Open Education: a vision by Delft/QN PI Anton Akhmerov


(By: TUDelft/online education)
Anton Akhmerov is an assistant professor in the Kavli Institute of Nanoscience of Delft University of Technology. Much of what he does is covered in his online course “Topology in condensed matter”. Anton shares the materials used in his MOOC under a Creative Commons Sharealike License via This means that reuse is allowed even for profit, but any modification must keep the same license. Open online education provides Anton with a lot of benefits and he is happy to share his clear vision on this with us.

What does Open Education mean to you?

Anton: “Open access is a win-win strategy to me. If others find and use your educational materials, you get a lot more exposure than if you keep the content to yourself. More exposure equals more chances on feedback on your contents and a higher chance for quality increase. By sharing your course materials with a global audience you can accommodate others to make your contents even better.”

Anton has no problems with giving access to his materials whatsoever: “Sharing course materials does not equal giving away education. Ultimately studying at a university or taking a course is much more than just following course materials. A professor also guides the students, brings them in contact with ongoing research, and provides high quality feedback. These elements are of high value and cannot be copied.”

What would you recommend to fellow teachers?
Anton hopes he gets his fellow teachers aboard. He is happy to share some recommendations with his colleagues: “First of all, publish all your course materials openly and share it with the world. Publish-publish-publish! If somebody reuses what you made for one class, that means your effort was more useful than you had originally planned. By sharing your course materials with a global audience you can accommodate others to make your contents even better. Don’t forget to specify the license: if you don’t, others are actually legally allowed to reuse the materials. If you have a choice of format, go with something that others can modify, so try to avoid pdfs or scanned handwritten texts. Don’t make your video one hour long, make several that only take 5 minutes. Finally, your work doesn’t have to be perfect, and even if someone spots and fixes a typo you are already at a win.”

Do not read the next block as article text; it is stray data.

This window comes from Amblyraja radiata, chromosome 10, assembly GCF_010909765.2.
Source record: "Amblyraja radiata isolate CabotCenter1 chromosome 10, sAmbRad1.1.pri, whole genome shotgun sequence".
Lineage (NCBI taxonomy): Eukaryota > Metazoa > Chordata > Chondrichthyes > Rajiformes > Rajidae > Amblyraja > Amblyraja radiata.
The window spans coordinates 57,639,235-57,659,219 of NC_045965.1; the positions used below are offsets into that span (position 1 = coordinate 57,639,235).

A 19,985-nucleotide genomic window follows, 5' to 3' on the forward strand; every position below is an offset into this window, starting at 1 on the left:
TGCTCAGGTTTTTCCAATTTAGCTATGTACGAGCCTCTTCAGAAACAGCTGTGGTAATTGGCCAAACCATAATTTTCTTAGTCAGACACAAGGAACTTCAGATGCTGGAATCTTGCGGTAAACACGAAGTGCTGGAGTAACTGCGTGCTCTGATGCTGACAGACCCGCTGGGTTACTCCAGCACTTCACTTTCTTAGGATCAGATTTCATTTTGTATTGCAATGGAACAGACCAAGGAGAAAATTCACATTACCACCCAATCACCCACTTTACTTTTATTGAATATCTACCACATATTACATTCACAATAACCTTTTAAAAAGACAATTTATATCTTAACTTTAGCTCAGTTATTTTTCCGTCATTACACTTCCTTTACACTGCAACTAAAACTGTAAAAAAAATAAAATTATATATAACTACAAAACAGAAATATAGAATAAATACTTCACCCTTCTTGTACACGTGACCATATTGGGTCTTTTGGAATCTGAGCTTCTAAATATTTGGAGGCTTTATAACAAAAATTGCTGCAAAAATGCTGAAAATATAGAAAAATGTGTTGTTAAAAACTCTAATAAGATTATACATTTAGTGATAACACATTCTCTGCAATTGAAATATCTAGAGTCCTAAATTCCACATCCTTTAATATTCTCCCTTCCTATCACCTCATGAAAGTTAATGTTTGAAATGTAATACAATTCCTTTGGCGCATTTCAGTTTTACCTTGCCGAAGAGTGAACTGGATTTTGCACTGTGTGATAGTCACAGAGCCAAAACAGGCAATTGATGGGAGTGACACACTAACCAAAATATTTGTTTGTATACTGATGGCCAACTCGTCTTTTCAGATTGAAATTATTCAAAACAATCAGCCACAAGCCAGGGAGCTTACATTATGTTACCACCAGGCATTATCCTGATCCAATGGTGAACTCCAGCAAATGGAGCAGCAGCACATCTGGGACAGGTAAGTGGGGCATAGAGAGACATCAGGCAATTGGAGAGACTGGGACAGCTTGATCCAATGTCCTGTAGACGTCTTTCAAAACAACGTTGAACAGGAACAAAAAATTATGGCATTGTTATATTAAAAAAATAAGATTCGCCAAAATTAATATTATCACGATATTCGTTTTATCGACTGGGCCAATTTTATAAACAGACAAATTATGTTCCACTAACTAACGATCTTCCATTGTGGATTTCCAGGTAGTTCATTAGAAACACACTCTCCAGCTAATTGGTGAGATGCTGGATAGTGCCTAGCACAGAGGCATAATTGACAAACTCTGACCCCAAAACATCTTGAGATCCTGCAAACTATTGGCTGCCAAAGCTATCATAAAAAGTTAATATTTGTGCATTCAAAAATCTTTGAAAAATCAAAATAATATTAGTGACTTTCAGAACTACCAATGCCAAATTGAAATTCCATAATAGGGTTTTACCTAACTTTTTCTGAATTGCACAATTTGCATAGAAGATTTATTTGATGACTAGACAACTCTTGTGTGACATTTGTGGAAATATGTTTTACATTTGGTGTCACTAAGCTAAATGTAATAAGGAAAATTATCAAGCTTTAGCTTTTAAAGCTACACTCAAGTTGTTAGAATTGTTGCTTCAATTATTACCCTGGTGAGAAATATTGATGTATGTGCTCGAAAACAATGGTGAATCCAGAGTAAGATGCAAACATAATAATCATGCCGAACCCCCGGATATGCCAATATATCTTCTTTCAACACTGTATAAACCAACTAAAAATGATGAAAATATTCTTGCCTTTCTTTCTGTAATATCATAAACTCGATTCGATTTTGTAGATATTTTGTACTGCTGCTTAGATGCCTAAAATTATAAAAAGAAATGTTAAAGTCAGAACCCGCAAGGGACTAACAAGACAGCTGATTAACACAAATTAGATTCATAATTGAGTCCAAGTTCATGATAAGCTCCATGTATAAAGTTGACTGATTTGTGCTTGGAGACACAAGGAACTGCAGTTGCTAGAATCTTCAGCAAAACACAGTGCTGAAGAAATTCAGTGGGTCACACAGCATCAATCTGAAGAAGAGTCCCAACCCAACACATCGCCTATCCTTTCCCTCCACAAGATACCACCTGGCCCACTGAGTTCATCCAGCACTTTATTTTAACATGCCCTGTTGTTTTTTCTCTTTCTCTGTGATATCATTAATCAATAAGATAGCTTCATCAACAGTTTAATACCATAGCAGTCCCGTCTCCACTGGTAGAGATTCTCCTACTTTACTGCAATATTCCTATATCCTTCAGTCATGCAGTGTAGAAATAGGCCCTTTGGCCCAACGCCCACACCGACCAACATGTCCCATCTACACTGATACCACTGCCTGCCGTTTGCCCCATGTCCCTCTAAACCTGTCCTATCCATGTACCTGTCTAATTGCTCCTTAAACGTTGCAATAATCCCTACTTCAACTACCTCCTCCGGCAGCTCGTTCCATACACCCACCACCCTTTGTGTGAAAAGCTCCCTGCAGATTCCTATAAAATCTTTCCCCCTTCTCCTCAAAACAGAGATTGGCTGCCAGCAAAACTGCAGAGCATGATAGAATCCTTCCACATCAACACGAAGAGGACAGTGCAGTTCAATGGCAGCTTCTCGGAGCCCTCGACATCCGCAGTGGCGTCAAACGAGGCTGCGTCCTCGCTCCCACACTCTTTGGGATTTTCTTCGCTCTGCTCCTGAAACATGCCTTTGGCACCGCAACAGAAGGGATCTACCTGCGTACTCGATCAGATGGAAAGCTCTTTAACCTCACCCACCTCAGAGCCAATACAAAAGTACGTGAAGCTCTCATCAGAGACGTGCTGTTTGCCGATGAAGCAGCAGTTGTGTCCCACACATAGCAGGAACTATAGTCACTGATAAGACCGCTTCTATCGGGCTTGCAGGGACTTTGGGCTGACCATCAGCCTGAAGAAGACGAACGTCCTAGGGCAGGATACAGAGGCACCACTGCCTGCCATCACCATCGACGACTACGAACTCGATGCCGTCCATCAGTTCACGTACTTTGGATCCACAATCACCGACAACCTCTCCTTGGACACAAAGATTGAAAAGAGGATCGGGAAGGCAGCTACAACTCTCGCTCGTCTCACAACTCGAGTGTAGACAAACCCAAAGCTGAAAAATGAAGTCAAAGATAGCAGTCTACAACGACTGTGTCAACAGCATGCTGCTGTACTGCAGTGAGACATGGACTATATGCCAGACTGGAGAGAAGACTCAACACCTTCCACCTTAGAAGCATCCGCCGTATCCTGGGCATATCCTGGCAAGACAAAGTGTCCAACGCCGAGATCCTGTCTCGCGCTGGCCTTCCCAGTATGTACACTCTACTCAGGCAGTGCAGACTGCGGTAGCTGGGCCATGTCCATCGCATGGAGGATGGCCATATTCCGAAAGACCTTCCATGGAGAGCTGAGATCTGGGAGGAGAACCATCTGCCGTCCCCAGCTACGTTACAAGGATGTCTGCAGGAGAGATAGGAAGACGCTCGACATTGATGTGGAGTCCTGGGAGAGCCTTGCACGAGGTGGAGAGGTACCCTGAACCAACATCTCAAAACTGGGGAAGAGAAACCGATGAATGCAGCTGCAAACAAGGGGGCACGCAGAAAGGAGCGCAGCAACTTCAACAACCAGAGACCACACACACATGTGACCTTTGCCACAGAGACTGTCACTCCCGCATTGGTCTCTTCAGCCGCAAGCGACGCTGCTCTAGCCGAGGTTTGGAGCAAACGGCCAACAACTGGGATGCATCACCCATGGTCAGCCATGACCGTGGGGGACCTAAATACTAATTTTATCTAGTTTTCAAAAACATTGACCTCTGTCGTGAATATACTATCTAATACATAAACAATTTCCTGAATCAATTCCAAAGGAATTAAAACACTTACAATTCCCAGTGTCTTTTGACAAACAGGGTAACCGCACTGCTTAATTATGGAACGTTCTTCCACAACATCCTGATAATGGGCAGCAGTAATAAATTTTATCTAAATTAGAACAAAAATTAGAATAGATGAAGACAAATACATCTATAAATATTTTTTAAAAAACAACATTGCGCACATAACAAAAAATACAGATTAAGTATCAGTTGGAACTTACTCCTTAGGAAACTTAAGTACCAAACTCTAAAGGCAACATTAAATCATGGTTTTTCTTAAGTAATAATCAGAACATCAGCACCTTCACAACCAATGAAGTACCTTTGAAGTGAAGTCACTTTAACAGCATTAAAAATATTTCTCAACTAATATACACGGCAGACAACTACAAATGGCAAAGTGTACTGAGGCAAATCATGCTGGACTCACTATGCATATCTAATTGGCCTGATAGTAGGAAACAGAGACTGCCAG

Anton claims another important benefit to openness: efficiency. “Research is my main activity. This means I want the time spent on education to be spent with the most use. If it’s somehow possible to increase the efficiency, that’s great. If you ever find that you can use high quality materials that already exist – go for it. You are saved from spending your precious time on repeating what was done before you.”

What do you want to achieve?
Asking about his ambitions Anton is very clear: “In research we are able to do so much because we “stand on the shoulders of giants”: we can reuse the work done before us and build upon it. I hope that we, as a community, learn to use the same principle also in spreading knowledge. I want the educational material on every topic to become a community effort instead of work done in isolation. I hope that eventually at some time I could make a new course curriculum based on content from others. It allows for better transmission of expertise.”

More information
Online course Topology in Condensed Matter: Tying Quantum Knots
Open Course Ware